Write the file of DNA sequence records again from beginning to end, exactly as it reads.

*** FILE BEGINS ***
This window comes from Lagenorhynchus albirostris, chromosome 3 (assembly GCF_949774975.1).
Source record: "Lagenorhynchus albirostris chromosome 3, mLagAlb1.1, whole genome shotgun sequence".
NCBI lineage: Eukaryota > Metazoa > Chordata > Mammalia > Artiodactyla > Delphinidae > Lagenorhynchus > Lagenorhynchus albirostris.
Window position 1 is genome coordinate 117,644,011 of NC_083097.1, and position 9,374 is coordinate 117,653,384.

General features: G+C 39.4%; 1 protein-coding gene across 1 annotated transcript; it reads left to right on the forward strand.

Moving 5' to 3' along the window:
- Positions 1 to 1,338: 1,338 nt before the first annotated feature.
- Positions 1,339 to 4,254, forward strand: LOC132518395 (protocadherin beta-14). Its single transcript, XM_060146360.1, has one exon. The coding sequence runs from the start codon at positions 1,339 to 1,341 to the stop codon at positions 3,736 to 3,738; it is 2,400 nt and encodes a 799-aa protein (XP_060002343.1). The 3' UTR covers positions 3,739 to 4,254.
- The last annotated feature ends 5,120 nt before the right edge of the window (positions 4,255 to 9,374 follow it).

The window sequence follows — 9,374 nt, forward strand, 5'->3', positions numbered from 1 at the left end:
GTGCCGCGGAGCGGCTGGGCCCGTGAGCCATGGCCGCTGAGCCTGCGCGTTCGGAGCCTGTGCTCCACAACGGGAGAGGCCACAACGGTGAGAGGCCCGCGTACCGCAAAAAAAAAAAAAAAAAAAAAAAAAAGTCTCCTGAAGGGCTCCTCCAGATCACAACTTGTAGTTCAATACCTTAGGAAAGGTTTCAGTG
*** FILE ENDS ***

This window comes from Lagenorhynchus albirostris, chromosome 3 (assembly GCF_949774975.1).
Source record: "Lagenorhynchus albirostris chromosome 3, mLagAlb1.1, whole genome shotgun sequence".
NCBI lineage: Eukaryota > Metazoa > Chordata > Mammalia > Artiodactyla > Delphinidae > Lagenorhynchus > Lagenorhynchus albirostris.
Window position 1 is genome coordinate 117,644,011 of NC_083097.1, and position 9,374 is coordinate 117,653,384.

General features: G+C 39.4%; 1 protein-coding gene across 1 annotated transcript; it reads left to right on the forward strand.

Moving 5' to 3' along the window:
- Positions 1 to 1,338: 1,338 nt before the first annotated feature.
- Positions 1,339 to 4,254, forward strand: LOC132518395 (protocadherin beta-14). Its single transcript, XM_060146360.1, has one exon. The coding sequence runs from the start codon at positions 1,339 to 1,341 to the stop codon at positions 3,736 to 3,738; it is 2,400 nt and encodes a 799-aa protein (XP_060002343.1). The 3' UTR covers positions 3,739 to 4,254.
- The last annotated feature ends 5,120 nt before the right edge of the window (positions 4,255 to 9,374 follow it).

The window sequence follows — 9,374 nt, forward strand, 5'->3', positions numbered from 1 at the left end:
GTGCCGCGGAGCGGCTGGGCCCGTGAGCCATGGCCGCTGAGCCTGCGCGTTCGGAGCCTGTGCTCCACAACGGGAGAGGCCACAACGGTGAGAGGCCCGCGTACCGCAAAAAAAAAAAAAAAAAAAAAAAAAAGTCTCCTGAAGGGCTCCTCCAGATCACAACTTGTAGTTCAATACCTTAGGAAAGGTTTCAGTG